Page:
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OpenSea Users Lose $1.7 Million in Phishing Attack. Here’s What We Know
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NFT marketplace giant has recently confirmed a phishing attack that has left its users reeling in panic.
The incident is still fresh so we get updated as we go, but so far, there were reportedly 32 users who fell victim to the hack. There isn’t an exact number on how many NFTs had been stolen, but considering the amount involved, it must have been in the hundreds. In total, it’s estimated that victims had lost over $1.7 million.
On average, an NFT on OpenSea can range from 0.5 to 4.5 ETH. These can include new tokens or ongoing auctioned NFTs. Normally, an NFT doesn’t exceed 3, 4 ETH unless it’s a part of a larger, much more popular collection.
According to PeckShield, the stolen tokens were among some of the high-end collections, including the Bored Ape Yacht Club.
How Did It Happen?
Here is where things get a bit murky. A majority of the NFT community is suspecting an exploit on the Wyvern smart contract. They speculate the attackers must have taken advantage of a vulnerability in the protocol.
While OpenSea isn’t openly admitting there are any exploitable aspects in its smart contract, the NFT platform assures users a full-scale investigation is going on.
Developers and users have been weighing in on how the attack happened, making varying technical assumptions about the Wyvern protocol. It would be difficult to understand for those who aren’t well-versed in the NFT major, let alone coding.
We’ve fortunately been able to break it down into non-technical pieces as to what really transpired.
When you want to sell an NFT or any asset on a decentralized blockchain, for that matter, you need a smart contract to arbitrate the deal. This is a protocol generated by the platform and needs to be signed by both parties for the sale to happen.
While you don’t need any coding experience to safely execute a smart contract, there are numerical details you need to pay attention to before signing.
Every contract, be it ERC-20, 721, or whatever else, has an input and output. For example, if your NFT costs 0.5 ETH and someone agrees to buy, that amount needs to be on the contract since it’s going from their wallet to yours.
After both parties have acquired their part of the contract, they can go ahead and retrieve and calldata to claim whatever was on it.
What the OpenSea attacker (supposedly) did was have their victims sign only their part of the smart contract, giving up the NFTs, without any crypto in return.
When the deal was finalized, the attacker retrieved the calldata, which had the victim’s authorization to the NFTs, and disappeared into the sunset. Think of it as selling your car for zero dollars. Would you ever sell anything for zero dollars? Of course not, but according to this contract, you did.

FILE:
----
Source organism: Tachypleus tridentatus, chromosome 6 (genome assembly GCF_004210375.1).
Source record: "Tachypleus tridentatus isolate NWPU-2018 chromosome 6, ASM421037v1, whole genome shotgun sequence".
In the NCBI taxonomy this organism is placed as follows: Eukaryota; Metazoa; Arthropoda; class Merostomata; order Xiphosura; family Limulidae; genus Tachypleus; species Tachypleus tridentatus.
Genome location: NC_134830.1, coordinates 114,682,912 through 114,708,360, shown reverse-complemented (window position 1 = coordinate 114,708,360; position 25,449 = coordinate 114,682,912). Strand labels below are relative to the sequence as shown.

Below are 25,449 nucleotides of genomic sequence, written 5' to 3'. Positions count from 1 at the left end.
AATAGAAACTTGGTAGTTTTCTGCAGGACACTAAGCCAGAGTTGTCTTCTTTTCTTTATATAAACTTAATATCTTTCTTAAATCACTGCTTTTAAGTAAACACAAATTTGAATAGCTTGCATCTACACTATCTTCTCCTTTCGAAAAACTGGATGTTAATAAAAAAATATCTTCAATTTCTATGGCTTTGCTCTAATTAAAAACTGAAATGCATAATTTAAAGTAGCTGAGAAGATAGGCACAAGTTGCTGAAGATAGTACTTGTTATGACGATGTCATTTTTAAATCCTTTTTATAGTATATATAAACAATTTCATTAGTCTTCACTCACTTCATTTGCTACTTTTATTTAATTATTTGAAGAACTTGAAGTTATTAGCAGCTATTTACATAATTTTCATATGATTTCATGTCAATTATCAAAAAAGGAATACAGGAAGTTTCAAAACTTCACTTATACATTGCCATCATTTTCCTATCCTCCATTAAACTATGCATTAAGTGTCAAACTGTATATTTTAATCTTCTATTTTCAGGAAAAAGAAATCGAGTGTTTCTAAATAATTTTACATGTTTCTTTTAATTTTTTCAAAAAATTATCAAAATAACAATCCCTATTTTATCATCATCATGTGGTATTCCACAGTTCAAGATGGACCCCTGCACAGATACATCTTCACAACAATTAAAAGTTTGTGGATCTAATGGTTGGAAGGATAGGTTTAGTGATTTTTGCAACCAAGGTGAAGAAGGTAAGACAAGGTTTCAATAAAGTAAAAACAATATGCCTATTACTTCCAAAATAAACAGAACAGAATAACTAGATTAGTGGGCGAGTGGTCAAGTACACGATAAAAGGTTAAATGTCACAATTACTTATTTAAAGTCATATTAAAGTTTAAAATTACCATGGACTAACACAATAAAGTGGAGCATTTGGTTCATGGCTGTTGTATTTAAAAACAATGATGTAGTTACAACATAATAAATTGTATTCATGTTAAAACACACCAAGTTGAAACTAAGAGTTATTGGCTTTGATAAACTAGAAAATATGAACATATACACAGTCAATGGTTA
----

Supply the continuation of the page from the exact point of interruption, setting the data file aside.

OpenSea uses the Wyvern protocol, which has become a standard for NFT smart contracts. It’s decentralized and open-source, meaning each contract can have its own custom mechanics. It also has the Matched function that helps in NFT auctions and setting fixed prices.
What’s unsettling about all of this is how someone could overlook such an egregious lack of detail on their smart contracts, especially when there’s a lot of money involved. Hacks aren’t uncommon in this business, but smart contract exploits aren’t easy to do unless you sign a blank one.
This doesn’t look too good for OpenSea as the platform has recently announced a new smart contract and urged users to migrate their listings to it. Their Twitter post is brand new but it’s already aging like last week’s milk.
What NFT Artists Can Take Away From All This
Protect your assets. Do whatever it takes to secure your tokens. OpenSea, as big as it is, has faced much criticism and drama for rampant scams and plagiarism involving NFTs. Nobody is immune to theft so it’s advisable to practice caution, especially if you have a sizable collection.
Smaller artists should consider the same level of alert. Just because you only have a couple of tokens, doesn’t mean you can’t be a target. Crypto Punks started with a single image and it wasn’t even for sale.
As for the Wyvern contract, we don’t believe it’s as alarming as it seems. This was a single incident among thousands of successful transactions. If it were that easy to exploit, OpenSea wouldn’t be so open by now. Right now, it’s an ongoing investigation, so until we know more, your biggest concern is to secure your tokens and double-check your contracts.
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